Since possession of a physical object is an "act" within the meaning of section 654, the defendant who possesses two different kinds of contraband in violation of two different statutes is committing two different "acts" of proscribed possession.
The Poe case, supra, 236 Cal.App.2d Supp. 928, 942, unlike Winchell and Wasley, decided the double punishment issue erroneously and should therefore be disapproved. In Poe precisely the same conduct of the defendants was a trespass proscribed by Penal Code section 602, subdivision (j), and a contempt proscribed by Penal Code section 166, subdivision 4. The appellate court upheld dual sentences for this single "act" on the theory that the trespass was a crime against property whereas contempt was a crime against the authority of the superior court.
Moreover, any notion that a California court can multiply sentences because defendant's single act violates statutes that, in the court's view, vindicate different societal interests should have been dispelled by decisions such as People v. Brown, supra, 49 Cal.2d 577, 590 (defendant cannot be sentenced both for criminal abortion and for murder caused by the same act), and People v. Craig, supra, 17 Cal.2d 453, 457 (defendant cannot be sentenced for both statutory rape and forcible rape committed by one act of intercourse forced upon a 16-year-old girl; compare, People v. McCollum (1931) 116 Cal.App. 55, 58 [ 2 P.2d 432], a prosecution for both statutory rape and incest resulting from defendant's one act of intercourse with his 16-year-old daughter; the trial court correctly anticipated the Craig decision, but the appellate court withheld judgment on the question).
The Attorney General contends that multiple punishment should be allowed in accord with the statement in Neal v. State of California, supra, 55 Cal.2d 11, 20, that "the purpose of the protection against multiple punishment is to insure that the defendant's punishment will be commensurate with his criminal liability." The Neal opinion made the quoted statement in the course of an inquiry into legislative purpose with respect to the extent of punishment of a defendant who criminally injures or kills more than one victim. In holding that section 654 does not forbid the separate punishment of a defendant's multiple crimes of violence that harm multiple victims, even though a single physical movement of the defendant is the one common cause of injuries or deaths of the several victims, Neal speaks of the multiple victim problem in terms of culpability and consequences. Moreover, under the orthodox theory of crime on which the Legislature based the Penal Code, the act of killing A is essentially distinct from the act of killing B even when a single muscular contraction of the defendant is the common cause of both deaths. The concept of punishment "commensurate with his criminal liability," used in Neal as an aid to the determination of legislative purpose in a multiple victim case, cannot be wrenched from that context and invoked in the present case to justify ignoring the controlling precedents upon which the court in Neal relied in holding that Neal could not be punished both for arson and attempted murder.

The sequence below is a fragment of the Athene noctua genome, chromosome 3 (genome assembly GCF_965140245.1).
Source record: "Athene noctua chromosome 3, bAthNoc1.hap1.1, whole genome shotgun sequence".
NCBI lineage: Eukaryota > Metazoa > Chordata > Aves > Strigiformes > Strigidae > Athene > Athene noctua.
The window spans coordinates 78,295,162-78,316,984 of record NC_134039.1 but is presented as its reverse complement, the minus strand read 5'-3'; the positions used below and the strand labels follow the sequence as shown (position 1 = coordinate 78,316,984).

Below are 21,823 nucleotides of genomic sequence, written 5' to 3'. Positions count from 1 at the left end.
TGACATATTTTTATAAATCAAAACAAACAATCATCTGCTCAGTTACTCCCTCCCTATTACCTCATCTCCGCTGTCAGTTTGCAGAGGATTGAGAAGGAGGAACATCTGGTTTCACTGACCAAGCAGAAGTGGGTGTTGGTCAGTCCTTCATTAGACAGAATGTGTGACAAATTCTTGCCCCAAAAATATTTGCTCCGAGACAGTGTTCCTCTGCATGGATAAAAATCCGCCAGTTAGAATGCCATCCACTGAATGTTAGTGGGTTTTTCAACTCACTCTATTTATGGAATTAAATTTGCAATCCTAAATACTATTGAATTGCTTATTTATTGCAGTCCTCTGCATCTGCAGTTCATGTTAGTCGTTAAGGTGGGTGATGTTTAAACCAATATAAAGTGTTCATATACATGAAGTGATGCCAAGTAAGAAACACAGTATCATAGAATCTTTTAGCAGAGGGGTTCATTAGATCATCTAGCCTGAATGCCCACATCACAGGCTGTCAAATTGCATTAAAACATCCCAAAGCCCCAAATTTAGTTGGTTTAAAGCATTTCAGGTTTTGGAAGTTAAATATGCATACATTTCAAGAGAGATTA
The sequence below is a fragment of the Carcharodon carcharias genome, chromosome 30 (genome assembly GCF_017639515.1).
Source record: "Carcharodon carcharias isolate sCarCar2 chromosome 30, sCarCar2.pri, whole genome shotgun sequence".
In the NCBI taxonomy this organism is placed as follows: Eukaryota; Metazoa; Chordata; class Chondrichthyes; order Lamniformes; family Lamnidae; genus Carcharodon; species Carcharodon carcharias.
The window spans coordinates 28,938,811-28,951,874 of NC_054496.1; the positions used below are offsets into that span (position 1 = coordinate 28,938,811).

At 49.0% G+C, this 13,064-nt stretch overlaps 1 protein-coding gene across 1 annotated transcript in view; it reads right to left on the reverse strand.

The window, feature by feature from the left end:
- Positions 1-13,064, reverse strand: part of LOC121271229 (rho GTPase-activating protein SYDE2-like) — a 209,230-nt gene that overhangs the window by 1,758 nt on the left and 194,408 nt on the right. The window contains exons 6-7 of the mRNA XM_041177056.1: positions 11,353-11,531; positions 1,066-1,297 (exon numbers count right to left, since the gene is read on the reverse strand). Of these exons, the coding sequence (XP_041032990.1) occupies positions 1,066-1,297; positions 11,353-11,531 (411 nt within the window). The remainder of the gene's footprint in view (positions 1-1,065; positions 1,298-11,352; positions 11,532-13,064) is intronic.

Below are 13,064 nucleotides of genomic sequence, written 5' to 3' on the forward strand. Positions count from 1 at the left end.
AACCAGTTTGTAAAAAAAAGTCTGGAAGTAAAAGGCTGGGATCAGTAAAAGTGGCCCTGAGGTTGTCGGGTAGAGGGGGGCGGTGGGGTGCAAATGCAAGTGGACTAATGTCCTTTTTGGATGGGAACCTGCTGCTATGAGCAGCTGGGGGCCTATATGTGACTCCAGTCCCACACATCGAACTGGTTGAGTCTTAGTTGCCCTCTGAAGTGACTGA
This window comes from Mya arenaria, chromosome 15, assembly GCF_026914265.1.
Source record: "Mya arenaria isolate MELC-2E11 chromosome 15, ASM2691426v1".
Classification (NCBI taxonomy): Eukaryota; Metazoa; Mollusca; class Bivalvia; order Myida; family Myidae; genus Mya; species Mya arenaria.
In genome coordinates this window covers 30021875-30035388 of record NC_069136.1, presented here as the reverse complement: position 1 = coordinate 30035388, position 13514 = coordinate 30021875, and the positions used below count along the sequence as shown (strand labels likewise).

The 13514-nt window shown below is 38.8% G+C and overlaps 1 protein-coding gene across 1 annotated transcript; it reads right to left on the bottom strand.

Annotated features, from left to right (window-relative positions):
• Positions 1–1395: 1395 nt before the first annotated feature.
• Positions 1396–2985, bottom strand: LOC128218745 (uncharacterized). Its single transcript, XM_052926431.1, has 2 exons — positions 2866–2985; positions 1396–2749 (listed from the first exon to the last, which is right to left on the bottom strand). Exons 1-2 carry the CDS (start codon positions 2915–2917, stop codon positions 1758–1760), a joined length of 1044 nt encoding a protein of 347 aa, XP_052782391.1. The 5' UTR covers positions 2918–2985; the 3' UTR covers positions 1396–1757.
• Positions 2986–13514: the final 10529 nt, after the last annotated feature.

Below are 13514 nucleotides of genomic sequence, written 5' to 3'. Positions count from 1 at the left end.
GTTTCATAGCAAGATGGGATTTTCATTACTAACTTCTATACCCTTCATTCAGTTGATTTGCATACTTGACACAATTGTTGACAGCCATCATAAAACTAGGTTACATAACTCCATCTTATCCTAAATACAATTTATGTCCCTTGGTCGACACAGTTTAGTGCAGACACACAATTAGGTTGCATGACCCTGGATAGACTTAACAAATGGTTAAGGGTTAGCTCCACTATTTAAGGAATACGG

It is a legislative, not a judicial, function to fix the extent of punishment that can be imposed for any particular crime or group of crimes. Subject only to constitutional limitations, the Legislature can define crimes and set their punishments as it sees fit. ( Bell v. United States (1955) 349 U.S. 81, 82 [99 L.Ed. 905, 909, 75 S.Ct. 620]; People v. Knowles (1950) 35 Cal.2d 175, 181 [ 217 P.2d 1]; In re Rosencrantz (1928) 205 Cal. 534, 537-538 [ 271 P. 902].) The courts cannot impose criminal penalties for conduct that the Legislature has not made punishable ( United States v. Wiltberger (1820) 18 U.S. 76, 93 [5 L.Ed. 37, 42]; Matter of Ellsworth (1913) 165 Cal. 677, 681 [ 133 P. 272]; Havemeyer v. Superior Court (1890) 84 Cal. 327, 376 [24 P. 121, 18 Am.St. Rep. 192, 10 L.R.A. 627]; Pen. Code, § 15) or adjudge punishment in excess of that authorized by the Legislature. ( People v. Lein (1928) 204 Cal. 84, 87 [ 266 P. 536]; People v. Riley (1874) 48 Cal. 549; In re Rye (1957) 152 Cal.App.2d 594, 596 [ 313 P.2d 914]; In re Carmignani (1925) 71 Cal.App. 632, 633 [ 235 P. 1033].) The Legislature can and does command multiple punishments for some crimes (e.g., Pen. Code, §§ 67, 68, 98 [disqualification from or forfeiture of office in addition to any other punishment for certain offenses]) and it authorizes the courts in their discretion to impose multiple punishments for others (e.g., the familiar statutory provision that a crime is punishable by imprisonment, fine, or both). The Legislature could also, if it saw fit to do so, expressly command or authorize multiple sentences for a group of crimes, however closely they might be related. Instead, the California Legislature, so far as multiple sentences for related crimes are concerned, has seen fit to enact the general multiple punishment preclusion of section 654.
"A defendant who commits an act of violence with the intent to harm more than one person or by a means likely to cause harm to several persons is more culpable than a defendant who harms only one person." (55 Cal.2d at p. 20.)
"Section 654 is not `. . . applicable where . . . one act has two results each of which is an act of violence against the person of a separate individual.'" (55 Cal.2d at pp. 20-21, quoting from People v. Brannon (1924) 70 Cal.App. 225, 235-236 [ 233 P. 88].)
The Attorney General also contends that petitioner's uninterrupted and factually indivisible course of driving (see People v. Kehoe (1949) 33 Cal.2d 711, 715 [ 204 P.2d 321]) can be split to permit multiple sentencing by application of the Neal "intent and objective" test (55 Cal.2d at p. 19): "Whether a course of criminal conduct is divisible and therefore gives rise to more than one act within the meaning of section 654 depends on the intent and objective of the actor. If all of the offenses were incident to one objective, the defendant may be punished for any one of such offenses but not for more than one." That test was not designed to permit multiple sentencing that section 654 clearly forbids but to preclude improper multiplication of sentences when there is at least some arguable question as to the factual divisibility of defendant's course of criminal conduct.